[b] At -78'. 90% P P (72% yield); at -30': 9 3 % ee (83% yield). [c] After
distillation.
We next tried to devise a catalytic process, in which the
aromatic thiol ArSH serves as both nucleophile and proton
source in the presence of a catalytic amount of (-)-4(Li). We
reasoned that if the rate of introduction of ArSH to a solution of 5 and a catalytic amount of (-)-4(Li) in THF is
maintained low enough to avoid accumulation of ArSH
([ArSH] I [( -)-4(Li)]), and if the added thiol is selectively
deprotonated by (-)-4(Li) and not by the intermediate thiol
ester enolate, a catalytic cycle according to Scheme 2 might
be possible. It was envisaged that the mixed reagent ArSLi/
(-)-4 would add in a possibly reversible step to ketene 5; fast
and irreversible C-protonation of enolate complex 6 would
then liberate (-)-4(Li), which re-enters in the catalytic cycle.
value of (-)-I decreased to 77% (entry 4). we next applied
the catalytic conditions (5 mol% (-)-4(Li)) to the addition
ofp-chlorothiophenol (entry 5) and obtained thiol ester ( S ) 3 with 90% ee. The slow addition of the thiols (3 h) turned
out to be critical for inducing high enantioselectivities. When
p-chlorothiophenol was added in 1 h, the ee value dropped to
53 %. Lowering the amount of (-)-4(Li) to 2 mol YOproved
deleterious (57% ee, entry 6) and would presumably require
even longer addition times.
Strikingly, the same enantioselectivity trends are observed
regardless of whether the esters are generated from 5 o r from
the racemic esters by deprotonation/protonation.['.41 Therefore, the mechanism for the chirality-inducing step is likely
to be the same in both processes. Taking into consideration
the successful catalytic process, in which more than 95 '10 of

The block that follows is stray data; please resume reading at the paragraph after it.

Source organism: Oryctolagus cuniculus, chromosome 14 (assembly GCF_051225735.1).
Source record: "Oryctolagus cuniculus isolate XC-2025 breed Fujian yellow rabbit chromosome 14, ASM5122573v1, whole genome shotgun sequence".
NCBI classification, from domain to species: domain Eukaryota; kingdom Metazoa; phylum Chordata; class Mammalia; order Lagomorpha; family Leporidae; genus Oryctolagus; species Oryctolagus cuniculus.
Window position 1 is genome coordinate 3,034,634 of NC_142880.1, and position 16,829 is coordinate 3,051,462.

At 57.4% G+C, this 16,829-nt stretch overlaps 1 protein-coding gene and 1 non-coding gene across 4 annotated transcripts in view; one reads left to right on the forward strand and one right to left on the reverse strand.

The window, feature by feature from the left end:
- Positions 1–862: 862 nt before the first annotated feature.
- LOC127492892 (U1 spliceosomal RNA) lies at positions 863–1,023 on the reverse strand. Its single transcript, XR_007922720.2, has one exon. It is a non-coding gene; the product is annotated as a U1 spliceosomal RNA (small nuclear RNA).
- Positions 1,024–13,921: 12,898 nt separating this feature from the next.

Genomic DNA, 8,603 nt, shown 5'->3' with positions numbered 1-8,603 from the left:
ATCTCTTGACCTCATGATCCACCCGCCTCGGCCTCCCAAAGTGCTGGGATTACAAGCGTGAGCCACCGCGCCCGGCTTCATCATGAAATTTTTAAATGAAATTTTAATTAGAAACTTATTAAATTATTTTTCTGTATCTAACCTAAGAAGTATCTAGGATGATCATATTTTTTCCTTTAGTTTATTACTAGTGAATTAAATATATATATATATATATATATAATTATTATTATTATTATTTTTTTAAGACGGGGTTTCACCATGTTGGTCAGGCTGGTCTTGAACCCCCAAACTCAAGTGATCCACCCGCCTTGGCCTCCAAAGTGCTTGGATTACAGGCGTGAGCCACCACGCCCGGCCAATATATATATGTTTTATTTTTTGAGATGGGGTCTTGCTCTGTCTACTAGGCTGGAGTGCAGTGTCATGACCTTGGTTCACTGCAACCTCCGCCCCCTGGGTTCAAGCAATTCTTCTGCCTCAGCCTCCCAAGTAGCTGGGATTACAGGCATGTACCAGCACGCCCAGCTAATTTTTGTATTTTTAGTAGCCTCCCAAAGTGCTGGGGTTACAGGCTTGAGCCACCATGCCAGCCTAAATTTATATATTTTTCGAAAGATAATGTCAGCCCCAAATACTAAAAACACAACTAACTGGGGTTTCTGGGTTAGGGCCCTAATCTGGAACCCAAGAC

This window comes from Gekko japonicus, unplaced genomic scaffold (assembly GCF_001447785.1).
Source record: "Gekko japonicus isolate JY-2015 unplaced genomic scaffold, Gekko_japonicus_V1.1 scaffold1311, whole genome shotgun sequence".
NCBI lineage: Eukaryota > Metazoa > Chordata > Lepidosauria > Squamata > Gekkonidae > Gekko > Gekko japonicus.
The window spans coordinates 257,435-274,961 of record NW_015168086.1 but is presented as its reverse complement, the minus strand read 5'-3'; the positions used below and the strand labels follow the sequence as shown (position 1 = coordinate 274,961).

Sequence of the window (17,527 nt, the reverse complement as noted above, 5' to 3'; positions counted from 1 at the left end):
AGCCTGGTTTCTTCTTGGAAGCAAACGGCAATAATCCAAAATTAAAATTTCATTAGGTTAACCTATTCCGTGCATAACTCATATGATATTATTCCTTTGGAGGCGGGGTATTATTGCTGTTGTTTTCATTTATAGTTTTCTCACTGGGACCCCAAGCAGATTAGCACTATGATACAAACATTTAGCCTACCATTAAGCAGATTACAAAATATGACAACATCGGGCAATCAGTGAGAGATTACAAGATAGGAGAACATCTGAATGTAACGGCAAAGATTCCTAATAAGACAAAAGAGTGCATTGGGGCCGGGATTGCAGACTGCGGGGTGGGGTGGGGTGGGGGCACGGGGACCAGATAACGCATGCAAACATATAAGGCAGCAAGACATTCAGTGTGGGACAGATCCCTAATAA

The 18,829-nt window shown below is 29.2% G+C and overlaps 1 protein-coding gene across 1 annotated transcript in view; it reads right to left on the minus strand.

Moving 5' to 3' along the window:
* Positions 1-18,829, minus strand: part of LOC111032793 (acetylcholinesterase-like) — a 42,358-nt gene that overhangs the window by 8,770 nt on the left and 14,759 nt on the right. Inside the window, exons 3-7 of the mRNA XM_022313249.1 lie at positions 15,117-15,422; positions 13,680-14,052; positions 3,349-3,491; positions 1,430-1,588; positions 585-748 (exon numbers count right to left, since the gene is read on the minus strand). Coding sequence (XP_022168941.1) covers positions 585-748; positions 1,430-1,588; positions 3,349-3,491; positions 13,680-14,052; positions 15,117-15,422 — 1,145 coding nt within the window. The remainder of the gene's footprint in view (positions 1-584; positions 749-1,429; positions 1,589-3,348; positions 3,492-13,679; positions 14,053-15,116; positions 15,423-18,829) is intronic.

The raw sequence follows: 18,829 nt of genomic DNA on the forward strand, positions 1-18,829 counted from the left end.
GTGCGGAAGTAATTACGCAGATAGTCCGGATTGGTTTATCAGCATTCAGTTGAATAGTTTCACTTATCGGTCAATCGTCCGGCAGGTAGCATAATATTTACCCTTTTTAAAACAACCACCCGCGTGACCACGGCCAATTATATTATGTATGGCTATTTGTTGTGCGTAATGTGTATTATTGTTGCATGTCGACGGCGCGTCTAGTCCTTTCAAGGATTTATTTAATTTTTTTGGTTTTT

the protons are supplied by an achiral aromatic thiol, we
conclude that a tight transition-state-like complex of type 6
immediately precedes an irreversible stereocontrolled C-prot o n a t i ~ n . [ ~ -Inspection
"
of Tdbk 1 and footnote 4 shows a
striking parallel between the ee values and the pKa value of
the nucleophile. More acidic thiols such as p-chlorothiopheno1 may be more completely deprotonated to the thiolate; [*I
in addition, the lower pK, of aromatic thiol esters 1-3 would
allow a slower and more selective protonation.
Experirnen tal Procedure
a) (S1-lunder stoichiometric conditions (1 mol equiv ( - 1-4, Table I , entry 1 ) :
A solution of PhSH (1.47 g, 1.36 mL. 13.33 mmol) in T H F (10 mL) containing
one crystal of 1.10-phenanthroline was treated without cooling(35-40'C) with
1.60 M BuLi (8.35 mL, 13.33 mmol) until the colorless solution turned bright
violet. The solution was decolorized by addition of one drop of (-)-4, diluted
with T H F (40mL). cooled to -55°C. and treated with ketene 5 (2.00.g.
13.33 mmol). Over a period of 3 h. a solution of (-)-4 (2.76 g, 13.33 mmol) in
T H F (5 mL) was added with a syringe pump (Bioblock Scientific) (temperature
-55 C ) .The mixture was stirred for 30 min, poured into vigorously stirred
5 % aq NaOH, and extracted with Et,O. The organic phase was washed successively with H,O, 5 % aq HCI, H,O, saturated HaHCO,. and Saturated NaCI,
dried (Na,SO,), evaporated, and distilled bulb-to-bulb (oven temperature
130"C/0.05Torr) to afford (5')-1 ( 2 . 9 0 ~ .84%: 9 5 % re) [I]. The combined
acidic aqueous phases were basified (10% aq KOH). extracted (Et,O), and
distilled to afford recovered (-)-4 (2.70g, 98%).
b) (S)-1 under catalytic conditions (5 mol% (-)-4. Table 1, entry 3): A solution of (-)-4 (322 mg, 0.67 mmol) in T H F (5 mL) containing one crystal of
1.10-phenanthroline was treated with 1.60 M BuLi (0.42 mL, 0.67 mmol) until
the colorless solution turned bright violet. Upon addition of the first drop of
PhSH (55 mg. 0.05 mL, 0.50 mmol) in T H F (0.2 mL) the color faded. The
solution was diluted with T H F (35 mL). cooled to - 27' C (cryostat a t - 30 C)
and treated with ketene 5 (2.00 g. 13.33 mmol). Over a period of 3 ti, a solution
of PhSH (1.35 g. 1.25 mL, 12.30 mmol (total amount 12.80 mmol: 0.96 mol
equiv)) in T H F ( 5 mL) was added with a syringe pump (Bioblock Scientific)
(temperature -27 C). Stirring was continued for 30 min. Workup as above
afforded (S)-l (2.98 g, 9 0 % based on PhSH (86% based on 5); 89% C P ) .